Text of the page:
German and Israeli consulates reportedly give ‘positive response’ during meeting with Hong Kong police over Holocaust remarks
Diplomats were angry over remark at mass gathering comparing situation of police to that of Jews during second world war
The German and Israeli consulates reportedly gave “a positive response” during a damage control meeting called by the Hong Kong police in the wake of controversy over a Holocaust comparison made by a police officer at a mass rally.
The Post learned that the force met representatives of the two consulates last Friday in a bid to contain the fallout, while long-running Israeli newspaper Haaretz described the comparison as “ill-advised” in a report published on Sunday, adding that the police faced “a type of diplomatic incident”.
“We received a positive response from both consulates,” a police source familiar with the matter said.
He said the force reiterated its stance in the meeting. “The consulates said they understood it was just an opinion of one officer and that they would continuously support police work.”
Security minister Lai Tung-kwok said on Monday that he understood the force had contacted the two consulates via their “established channels”.
“I hope the matter can be resolved,” Lai said.
On Tuesday, the German consulate issued a statement via its Facebook page reiterating the “good relations” between the it and the force.
“We would like to thank the Junior Police Officers’ Association of the Hong Kong Police Force for issuing a statement on the remarks made by one of their officers at the end of last week,” the statement read.
“We are very well aware that those comments were made by an individual and in no way reflect the opinion of the HKPF in general.”
Police morale has slumped following the sentencing of seven officers to two years in jail for beating up activist Ken Tsang Kin-chiu, prompting some 33,000 serving and former officers to stage a demonstration at a sports ground in Kowloon last Wednesday to show support for their convicted colleagues.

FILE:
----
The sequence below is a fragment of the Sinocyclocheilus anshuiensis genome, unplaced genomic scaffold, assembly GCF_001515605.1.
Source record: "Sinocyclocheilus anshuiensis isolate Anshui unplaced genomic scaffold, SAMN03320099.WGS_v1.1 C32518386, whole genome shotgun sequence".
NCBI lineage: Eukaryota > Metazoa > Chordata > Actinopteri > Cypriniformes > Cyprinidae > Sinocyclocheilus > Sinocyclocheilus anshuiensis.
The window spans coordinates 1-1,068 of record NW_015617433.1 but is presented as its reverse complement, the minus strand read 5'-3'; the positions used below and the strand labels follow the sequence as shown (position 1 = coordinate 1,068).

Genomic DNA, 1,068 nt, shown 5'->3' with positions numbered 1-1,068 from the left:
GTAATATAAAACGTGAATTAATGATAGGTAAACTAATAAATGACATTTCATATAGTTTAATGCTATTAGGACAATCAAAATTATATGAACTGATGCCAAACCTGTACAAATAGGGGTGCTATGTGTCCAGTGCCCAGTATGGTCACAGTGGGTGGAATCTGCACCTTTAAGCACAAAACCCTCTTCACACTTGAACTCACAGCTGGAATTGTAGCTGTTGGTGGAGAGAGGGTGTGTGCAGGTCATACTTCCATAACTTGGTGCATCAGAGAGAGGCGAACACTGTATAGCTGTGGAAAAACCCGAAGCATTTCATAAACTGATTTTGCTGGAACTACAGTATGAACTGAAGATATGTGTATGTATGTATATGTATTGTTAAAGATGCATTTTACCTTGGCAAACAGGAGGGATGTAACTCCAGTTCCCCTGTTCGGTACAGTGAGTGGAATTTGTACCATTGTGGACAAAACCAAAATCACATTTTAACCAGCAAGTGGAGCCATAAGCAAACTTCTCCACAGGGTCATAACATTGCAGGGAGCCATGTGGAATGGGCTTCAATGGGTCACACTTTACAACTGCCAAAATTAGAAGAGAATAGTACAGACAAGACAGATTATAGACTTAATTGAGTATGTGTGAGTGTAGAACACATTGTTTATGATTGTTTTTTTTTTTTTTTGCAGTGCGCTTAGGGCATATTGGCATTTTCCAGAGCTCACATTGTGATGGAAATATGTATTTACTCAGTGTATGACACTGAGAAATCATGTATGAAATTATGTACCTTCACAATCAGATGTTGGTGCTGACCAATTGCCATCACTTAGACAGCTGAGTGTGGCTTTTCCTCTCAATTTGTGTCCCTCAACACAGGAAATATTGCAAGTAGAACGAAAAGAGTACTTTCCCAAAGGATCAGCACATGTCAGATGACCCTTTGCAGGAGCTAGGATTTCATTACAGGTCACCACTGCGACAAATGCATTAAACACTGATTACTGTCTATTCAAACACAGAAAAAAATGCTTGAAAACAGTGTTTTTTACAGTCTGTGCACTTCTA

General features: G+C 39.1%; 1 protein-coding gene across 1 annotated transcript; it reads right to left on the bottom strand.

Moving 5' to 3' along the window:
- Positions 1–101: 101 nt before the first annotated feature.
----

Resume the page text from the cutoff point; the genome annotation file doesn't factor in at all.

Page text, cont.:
Six out of the seven jailed officers have lodged appeals. A Department of Justice spokesman said Lau Cheuk-ngai, Chan Siu-dan and Kwan Ka-ho notified the authority that they would challenge their convictions and sentences.
Three other officers – Wong Cho-shing, Lau Hing-pui and Wong Wai-ho – filed appeal applications earlier. Only Pak Wing-bun has yet to act.
Watch: Mass police rally at a sports ground in Kowloon
Video footage taken at the gathering last Wednesday showed a policeman, identified as a station sergeant from the elite Special Tactical Squad, saying on stage: “It’s like we’re now in the second world war. We are Jews facing the persecution of the Nazis, aren’t we?” The crowd yelled “yes” in response.
The comparison prompted a backlash from the German consulate, saying the remark was “utterly inappropriate”, echoing a similar statement by Israeli diplomats calling the reference “regretful”.
Kwok Cheuk-kin, who is known for mounting legal challenges against the government, submitted an application for a judicial review over the controversy.
He argued that the police gathering should have fallen within the official definition of a “meeting” as set out in the Public Order Ordinance. He suggested that under such a definition, organisers should have applied to the police for a “notice of no objection” in accordance with the law.
Kwok asked the court to declare that the staff associations involved should have applied for a notice of no objection for the event.
The retired civil servant named Commissioner of Police Stephen Lo Wai-chung as the respondent in his application.
Meanwhile, a group of individuals including political heavyweights Dr Leong Che-hung and Maria Tam Wai-chu have set up a relief fund to provide support and help to officers who were on active duty during the Occupy protests in 2014.